The vintage comics scene has been buzzing for the past several days about word that a very high grade copy of Action Comic #1 — stolen from Nicolas Cage‘s home in 2000 and recovered by Los Angeles police this April from a San Fernando Valley storage locker — would soon come up for auction from well-known high-end vintage comics venue Comic Connect. [Update: See CGC scan and auction listing below]
Questions remained: Who now owns the book? And exactly what condition is it in after being missing for a decade and found in a storage locker?
As news broke of the recovery in April, Cage told ABC News that he would seek to have the comic returned to him. But there are likely insurance claim issues involved as well, and Comic Connect has thus far declined to comment on the identity of the current owner — though that is not unusual in these situations.
However, the question of condition may have just been resolved. An Action Comics #1 CGC 9.0 has just appeared on Certified Guaranty Company’s Comic Book census — which is a publicly-accessible database of every comic the company has graded. Given the circumstances, it is very likely that this CGC 9.0 copy is the Cage copy recovered by LA police (a comparison with the updated scan below appears to confirm that the 9.0 is the recovered Cage copy). And it is the best copy ever graded by CGC.
The book has quite a fabled history. It was sold by Sotheby’s in 1992 for $82,500, and sold to Cage later that decade by Metropolis / Comic Connect’s Stephen Fishler.
Then, in 2000, high grade copies of Action Comics #1 and Detective Comics #27 were stolen from Cage’s home. Cage, a well-known comic book fan and at the time the owner of a jaw-dropping vintage comic book collection, was extremely disheartened by the theft and subsequently sold his entire collection with Heritage Auctions. The announcement of the sale became infamous late night talk show and gossip mag fodder because Cage married Lisa Marie Presley just days after announcing that he was selling his comic books.
Fishler posted an account of the incident on the Collector’s Society message boards in 2006:
In 2000, Nicolas Cage called me, slightly frantic and quite upset that 3 comic books had been stolen from his house in Los Angeles. I asked him if the police had been contacted and he informed me that they had not. I immediately placed a call to the L.A. police who arrived on the scene within 20 minutes.
Here are the facts:
3 books- A VF Action Comics #1 (unrestored), a VF Detective #27 (unrestored except for a tiny sealed tear on the back cover/sold in the 1992 Sotheby’s auction) and a 3rd book that I will not disclose for the time being, were missing. These books had been placed in high security frames on a wall. Those frames were now empty. However, it was nearly impossible to pinpoint exactly when the potential theft occurred. Mr. Cage had a party at his house the week before. It could have happened then. It is also possible that it had could have happened prior to the party. There was no way to know for sure.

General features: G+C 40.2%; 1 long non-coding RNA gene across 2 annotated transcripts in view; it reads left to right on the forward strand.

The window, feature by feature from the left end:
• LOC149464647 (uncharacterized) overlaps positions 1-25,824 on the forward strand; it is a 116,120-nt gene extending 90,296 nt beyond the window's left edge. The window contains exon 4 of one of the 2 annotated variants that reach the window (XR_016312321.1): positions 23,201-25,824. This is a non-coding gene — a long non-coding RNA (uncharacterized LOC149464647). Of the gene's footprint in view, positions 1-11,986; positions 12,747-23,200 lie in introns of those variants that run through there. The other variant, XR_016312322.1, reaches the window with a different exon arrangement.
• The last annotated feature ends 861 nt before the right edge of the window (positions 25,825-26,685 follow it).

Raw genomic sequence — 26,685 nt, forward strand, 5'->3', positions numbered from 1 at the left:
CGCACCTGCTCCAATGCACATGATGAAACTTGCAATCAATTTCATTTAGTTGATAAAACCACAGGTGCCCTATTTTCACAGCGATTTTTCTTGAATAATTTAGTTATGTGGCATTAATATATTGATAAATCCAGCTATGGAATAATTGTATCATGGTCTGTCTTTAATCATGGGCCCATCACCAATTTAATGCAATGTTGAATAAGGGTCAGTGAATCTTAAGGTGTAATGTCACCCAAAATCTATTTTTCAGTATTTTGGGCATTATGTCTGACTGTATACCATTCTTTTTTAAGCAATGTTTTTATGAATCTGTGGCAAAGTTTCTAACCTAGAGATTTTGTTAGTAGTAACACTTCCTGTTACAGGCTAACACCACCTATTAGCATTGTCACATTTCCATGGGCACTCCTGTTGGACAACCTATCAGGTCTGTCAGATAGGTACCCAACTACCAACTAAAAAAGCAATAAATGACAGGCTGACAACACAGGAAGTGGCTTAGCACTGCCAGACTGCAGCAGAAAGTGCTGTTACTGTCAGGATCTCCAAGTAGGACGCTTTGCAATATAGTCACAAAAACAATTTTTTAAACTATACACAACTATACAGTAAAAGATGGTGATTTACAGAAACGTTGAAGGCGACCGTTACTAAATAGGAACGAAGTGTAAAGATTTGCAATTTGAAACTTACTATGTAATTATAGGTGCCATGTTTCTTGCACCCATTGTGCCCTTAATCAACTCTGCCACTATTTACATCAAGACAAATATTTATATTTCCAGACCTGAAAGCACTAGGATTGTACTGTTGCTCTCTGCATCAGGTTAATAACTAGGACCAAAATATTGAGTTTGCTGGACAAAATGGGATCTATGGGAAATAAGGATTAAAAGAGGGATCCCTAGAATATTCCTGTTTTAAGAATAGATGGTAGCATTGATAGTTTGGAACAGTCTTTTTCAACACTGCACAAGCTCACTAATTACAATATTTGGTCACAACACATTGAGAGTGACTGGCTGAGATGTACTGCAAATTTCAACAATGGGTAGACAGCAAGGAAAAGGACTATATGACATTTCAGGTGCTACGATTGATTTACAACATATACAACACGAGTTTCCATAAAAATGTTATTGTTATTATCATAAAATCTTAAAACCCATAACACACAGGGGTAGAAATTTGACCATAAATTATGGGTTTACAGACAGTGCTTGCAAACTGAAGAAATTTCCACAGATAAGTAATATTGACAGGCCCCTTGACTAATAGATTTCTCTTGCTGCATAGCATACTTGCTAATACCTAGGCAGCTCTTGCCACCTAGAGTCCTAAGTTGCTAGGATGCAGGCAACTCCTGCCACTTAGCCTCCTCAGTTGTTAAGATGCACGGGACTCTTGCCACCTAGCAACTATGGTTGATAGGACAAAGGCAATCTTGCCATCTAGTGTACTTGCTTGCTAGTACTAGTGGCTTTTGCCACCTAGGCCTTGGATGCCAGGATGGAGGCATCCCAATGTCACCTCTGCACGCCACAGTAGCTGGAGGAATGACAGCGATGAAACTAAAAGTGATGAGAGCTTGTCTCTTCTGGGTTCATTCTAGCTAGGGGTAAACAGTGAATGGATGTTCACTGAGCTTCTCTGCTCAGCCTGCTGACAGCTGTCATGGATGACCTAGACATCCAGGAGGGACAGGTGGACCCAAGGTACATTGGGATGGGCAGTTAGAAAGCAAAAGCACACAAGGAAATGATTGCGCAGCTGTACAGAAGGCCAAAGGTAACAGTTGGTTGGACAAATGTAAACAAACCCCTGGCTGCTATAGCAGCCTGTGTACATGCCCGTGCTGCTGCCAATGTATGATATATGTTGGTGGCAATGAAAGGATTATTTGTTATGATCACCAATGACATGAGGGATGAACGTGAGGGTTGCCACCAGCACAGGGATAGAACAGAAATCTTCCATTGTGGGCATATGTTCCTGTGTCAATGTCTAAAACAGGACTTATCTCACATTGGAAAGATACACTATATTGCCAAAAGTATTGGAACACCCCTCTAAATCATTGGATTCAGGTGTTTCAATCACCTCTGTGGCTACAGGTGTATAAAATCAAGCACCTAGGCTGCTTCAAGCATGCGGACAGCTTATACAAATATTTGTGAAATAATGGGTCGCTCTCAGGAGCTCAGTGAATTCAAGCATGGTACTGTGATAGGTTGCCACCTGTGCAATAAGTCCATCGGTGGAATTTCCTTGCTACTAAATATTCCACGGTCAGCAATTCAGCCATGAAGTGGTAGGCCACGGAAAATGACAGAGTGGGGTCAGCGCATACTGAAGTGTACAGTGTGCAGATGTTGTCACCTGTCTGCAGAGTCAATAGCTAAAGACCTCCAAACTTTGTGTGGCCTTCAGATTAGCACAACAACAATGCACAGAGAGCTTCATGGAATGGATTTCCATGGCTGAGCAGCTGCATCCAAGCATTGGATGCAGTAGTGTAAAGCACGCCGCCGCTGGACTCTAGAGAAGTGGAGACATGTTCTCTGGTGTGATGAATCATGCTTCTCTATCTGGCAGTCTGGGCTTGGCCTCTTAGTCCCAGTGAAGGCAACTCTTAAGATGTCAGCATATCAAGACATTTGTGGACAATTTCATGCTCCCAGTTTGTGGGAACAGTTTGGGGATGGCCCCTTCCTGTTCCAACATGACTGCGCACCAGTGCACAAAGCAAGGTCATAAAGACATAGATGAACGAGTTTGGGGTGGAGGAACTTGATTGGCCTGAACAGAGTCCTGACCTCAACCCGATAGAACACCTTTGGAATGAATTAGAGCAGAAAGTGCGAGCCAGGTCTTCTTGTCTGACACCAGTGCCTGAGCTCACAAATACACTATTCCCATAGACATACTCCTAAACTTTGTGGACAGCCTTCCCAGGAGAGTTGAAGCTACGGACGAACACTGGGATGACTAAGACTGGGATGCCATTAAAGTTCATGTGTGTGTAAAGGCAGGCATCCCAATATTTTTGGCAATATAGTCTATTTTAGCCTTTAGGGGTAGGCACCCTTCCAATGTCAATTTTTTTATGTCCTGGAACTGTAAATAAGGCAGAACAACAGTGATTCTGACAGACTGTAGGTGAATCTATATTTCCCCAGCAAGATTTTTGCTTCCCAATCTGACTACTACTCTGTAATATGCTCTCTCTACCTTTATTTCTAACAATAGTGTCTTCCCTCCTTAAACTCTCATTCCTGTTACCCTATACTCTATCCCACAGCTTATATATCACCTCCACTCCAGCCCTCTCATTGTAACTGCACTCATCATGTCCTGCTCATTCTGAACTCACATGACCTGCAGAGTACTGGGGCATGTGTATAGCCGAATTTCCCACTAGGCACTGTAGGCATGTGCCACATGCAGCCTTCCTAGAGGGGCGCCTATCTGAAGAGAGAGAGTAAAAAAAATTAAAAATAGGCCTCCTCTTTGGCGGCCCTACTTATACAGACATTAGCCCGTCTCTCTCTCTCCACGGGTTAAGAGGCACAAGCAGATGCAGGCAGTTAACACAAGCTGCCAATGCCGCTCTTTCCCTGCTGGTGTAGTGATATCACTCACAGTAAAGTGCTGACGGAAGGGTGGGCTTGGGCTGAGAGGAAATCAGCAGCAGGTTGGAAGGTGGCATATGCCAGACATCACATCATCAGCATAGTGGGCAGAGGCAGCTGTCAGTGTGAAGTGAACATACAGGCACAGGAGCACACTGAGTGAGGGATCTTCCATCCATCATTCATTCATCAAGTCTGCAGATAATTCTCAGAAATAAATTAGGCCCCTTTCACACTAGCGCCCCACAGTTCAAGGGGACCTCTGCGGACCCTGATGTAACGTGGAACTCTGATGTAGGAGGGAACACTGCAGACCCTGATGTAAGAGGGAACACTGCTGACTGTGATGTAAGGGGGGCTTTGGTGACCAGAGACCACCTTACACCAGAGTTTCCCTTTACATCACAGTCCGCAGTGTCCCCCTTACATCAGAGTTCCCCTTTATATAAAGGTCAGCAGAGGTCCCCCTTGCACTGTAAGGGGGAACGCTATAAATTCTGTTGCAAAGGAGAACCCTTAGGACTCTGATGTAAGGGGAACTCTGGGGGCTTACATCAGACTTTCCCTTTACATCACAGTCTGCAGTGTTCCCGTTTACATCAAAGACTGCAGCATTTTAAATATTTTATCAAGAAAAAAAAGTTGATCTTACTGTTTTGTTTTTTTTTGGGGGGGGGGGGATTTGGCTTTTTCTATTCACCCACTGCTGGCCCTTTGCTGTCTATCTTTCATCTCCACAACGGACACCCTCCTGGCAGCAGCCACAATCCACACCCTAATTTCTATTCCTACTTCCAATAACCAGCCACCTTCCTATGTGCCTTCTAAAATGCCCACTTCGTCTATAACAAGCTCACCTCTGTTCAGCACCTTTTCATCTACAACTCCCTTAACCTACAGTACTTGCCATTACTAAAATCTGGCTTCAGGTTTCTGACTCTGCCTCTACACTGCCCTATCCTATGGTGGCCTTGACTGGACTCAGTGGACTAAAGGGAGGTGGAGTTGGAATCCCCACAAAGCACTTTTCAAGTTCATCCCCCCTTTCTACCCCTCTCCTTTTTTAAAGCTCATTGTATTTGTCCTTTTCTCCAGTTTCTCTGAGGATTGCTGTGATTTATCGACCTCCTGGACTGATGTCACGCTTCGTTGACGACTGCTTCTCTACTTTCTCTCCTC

A number of household employees were interviewed about the theft. Unfortunately, nothing of substance had come from those interviews.
Several weeks later, I spent a number of hours combing through the house in the hope that the books were somehow still in the house. Misplaced? Hidden by a thief in an out of the way location with the notion of retrieving them at a later date. I came up empty. The books had fallen off the face of the earth.
In, 2000, I had spent considerable time quietly contacting comic book stores in the L.A. area in the hope that the books would be sold for some quick cash. Several days after the initial report of the theft, a store owner in the L.A. area informed me that he had recently received a phone call requesting pricing information for Action #1 and Detective #27. I was very hopeful that this tip would lead to a potential recovery of the stolen books but unfortunately, the store owner received no further phone calls. However, I was not discouraged in that I knew that the books were out there – somewhere.
This past April, the book surfaced in a San Fernando Valley storage locker, and ultimately Fishler was able to identify it as the copy he had sold to Cage that had subsequently been stolen.
There has long been quite a mystique built up around high grade copies of Action Comics #1 — and for reasons beyond the simple fact that they are among the most valuable comics on the planet. This Cage copy has been missing for a decade. The infamous Edgar Church copy, part of a treasure trove of high grade comics purchased in 1977 by Mile High Comics owner Chuck Rozanski, has been sitting ungraded and virtually unseen in the hands of a private collector for decades. No decent scan or photo of the Church copy — widely considered the most valuable comic in existence — has ever been made public on the internet, though the few knowledgeable individuals who have seen it claim it is undoubtedly the best copy known to exist.
But the 9.0 designation would make the Cage copy the highest-condition copy certified by CGC. Last year, Comic Connect sold an Action Comics #1 CGC 8.5 for $1.5 million. The comic, featuring the first appearance of Superman by Jerry Siegel and Joe Shuster, and published by DC Comics, is widely considered the most important American comic book ever released.
Take a good look at these photos. It’s one of the few times you’ll ever see a pic of a comic of this caliber outside of a CGC slab.
UPDATE: And here is the book in its CGC 9.0 slab with cream to off-white page quality designation, and the Comic Connect auction listing. A close comparison of the photo and scan would seem to confirm that this is the recovered Cage copy (note for example, the small white spot at the top just to the left of the “A” in Action). Auction dates to be announced, should be an eagerly anticipated event for vintage comics fans.
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